Systemic activity of inhaled corticosteroids (ICS) may be assessed via urinary cortisol measurement. Overnight urinary free cortisol corrected for creatinine (OUFCC) has been extensively reported in adult studies. However, a paediatric mass spectrometric (MS) reference range for OUFCC is not established. MS methods for OUFCC avoid cross-reactivity with other steroid hormones and are thus preferable to immunoassays. The aim of the present study was to define an MS OUFCC normative range in children.
This was a cross-sectional study of healthy pre-pubertal children from 5 to 11 years. Children collected urine from 10 pm or bedtime, whichever was earlier, until 8 am. Urinary free cortisol was measured via a liquid chromatography tandem mass spectrometry (LC-MS/MS) assay (Acquity UPLC with Xevo TQ-S Mass Spectrometer [Waters]) with in-house reagents. Urinary creatinine was measured using a commercial assay (Roche).
Complete urine collections were obtained from 72 males and 70 females, mean age (SD) 8.6 (1.9) (range 5.0–11.8) years. The OUFCC 95% prediction interval was 1.7–19.8 nmol/mmol. Geometric mean OUFCC was 5.7; range 1.1–24.8 nmol/mmol.
The obtained normative LC-MS/MS OUFCC reference data facilitate the use of mass spectrometry OUFCC assays in assessment of systemic activity of endogenous and exogenous corticosteroids in children.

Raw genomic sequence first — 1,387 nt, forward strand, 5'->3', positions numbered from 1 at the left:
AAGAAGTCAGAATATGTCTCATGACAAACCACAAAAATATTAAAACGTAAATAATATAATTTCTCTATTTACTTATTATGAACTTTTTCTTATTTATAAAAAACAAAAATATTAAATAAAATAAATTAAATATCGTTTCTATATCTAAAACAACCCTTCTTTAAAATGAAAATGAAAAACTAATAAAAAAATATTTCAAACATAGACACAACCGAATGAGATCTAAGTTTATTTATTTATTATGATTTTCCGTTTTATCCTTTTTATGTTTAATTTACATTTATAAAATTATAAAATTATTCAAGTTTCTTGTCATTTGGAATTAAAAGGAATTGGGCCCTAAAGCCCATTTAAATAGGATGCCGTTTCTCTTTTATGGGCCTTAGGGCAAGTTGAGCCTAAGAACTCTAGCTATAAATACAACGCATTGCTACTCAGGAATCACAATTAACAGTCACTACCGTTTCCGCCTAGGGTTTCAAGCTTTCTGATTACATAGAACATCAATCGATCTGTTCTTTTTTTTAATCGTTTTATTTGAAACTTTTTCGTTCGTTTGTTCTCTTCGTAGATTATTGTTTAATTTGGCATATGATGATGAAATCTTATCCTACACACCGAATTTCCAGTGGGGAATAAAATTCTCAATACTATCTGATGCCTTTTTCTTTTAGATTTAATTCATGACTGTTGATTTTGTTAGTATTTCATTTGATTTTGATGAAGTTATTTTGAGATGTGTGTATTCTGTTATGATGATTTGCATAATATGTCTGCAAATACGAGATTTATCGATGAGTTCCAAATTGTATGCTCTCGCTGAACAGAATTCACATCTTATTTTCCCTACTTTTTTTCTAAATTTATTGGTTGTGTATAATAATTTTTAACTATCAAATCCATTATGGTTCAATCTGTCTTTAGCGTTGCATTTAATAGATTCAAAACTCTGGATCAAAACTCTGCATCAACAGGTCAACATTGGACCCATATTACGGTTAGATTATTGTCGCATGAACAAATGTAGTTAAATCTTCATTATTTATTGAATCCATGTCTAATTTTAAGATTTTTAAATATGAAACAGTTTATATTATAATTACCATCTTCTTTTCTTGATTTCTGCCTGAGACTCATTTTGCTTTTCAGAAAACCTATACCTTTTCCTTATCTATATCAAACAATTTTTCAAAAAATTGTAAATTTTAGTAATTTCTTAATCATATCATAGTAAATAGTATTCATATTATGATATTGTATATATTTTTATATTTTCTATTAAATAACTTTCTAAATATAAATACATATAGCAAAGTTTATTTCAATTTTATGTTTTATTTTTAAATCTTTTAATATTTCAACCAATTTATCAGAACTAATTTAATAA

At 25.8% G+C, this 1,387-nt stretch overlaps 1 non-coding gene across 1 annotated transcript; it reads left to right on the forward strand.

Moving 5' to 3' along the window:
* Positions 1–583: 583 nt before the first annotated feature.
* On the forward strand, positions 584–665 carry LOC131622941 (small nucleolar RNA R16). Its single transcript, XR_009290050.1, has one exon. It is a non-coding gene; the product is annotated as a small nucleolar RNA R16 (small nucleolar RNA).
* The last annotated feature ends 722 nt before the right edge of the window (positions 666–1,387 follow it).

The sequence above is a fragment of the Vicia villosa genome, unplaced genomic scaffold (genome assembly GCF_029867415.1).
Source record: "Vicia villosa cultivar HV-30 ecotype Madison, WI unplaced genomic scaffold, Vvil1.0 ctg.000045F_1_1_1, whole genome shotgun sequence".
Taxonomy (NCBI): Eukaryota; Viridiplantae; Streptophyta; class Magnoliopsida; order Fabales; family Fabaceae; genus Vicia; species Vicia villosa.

Funding source: The Foundation for Research and Development in Secondary Referral Centres
Thanks to research nurse Anne Karina Kjaer for helping with recruiting children and collecting urine samples. Thanks to children, parents and teachers at Randers Realskole for creating helpful working conditions in all involved classes and for taking part in the study.
Research funding: The study was supported by a grant from “The Foundation for Research and Development in Secondary Referral Centres”. The funding organization played no role in the study design; in the collection, analysis and interpretation of the data, in the writing of the report; or in the decission to submit the report for publication.
Author contributions: Ole D. Wolthers wrote the protocol, required funding, executed the protocol, took part in data processing and interpreted the data. He also wrote the paper. Mark Lomax commented on the protocol, took part in data processing and performed the statistical analysis. He also commented on the paper. Anne Vibeke Schmedes commented on the protocol, was responsible for the urine measurements and commented on the paper. All authors agree to be accountable for all aspects of the work in ensuring that questions related to the accuracy or integrity of any part of the work are appropriately investigated and resolved.
Competing interests: None declared.
Informed consent: Oral and written information about the study rationale were given to children and parents separately. Firstly, parents were informed of the study at parent-teacher conferences arranged by the school (Randers Realskole) and were asked for their written consent allowing their children’s participation. Thereafter, children whose parents had consented were informed about the study procedures in their classrooms and were asked for their assent to participate in the study.
Ethical approval: The study did not require authorization from Ethics Committee.
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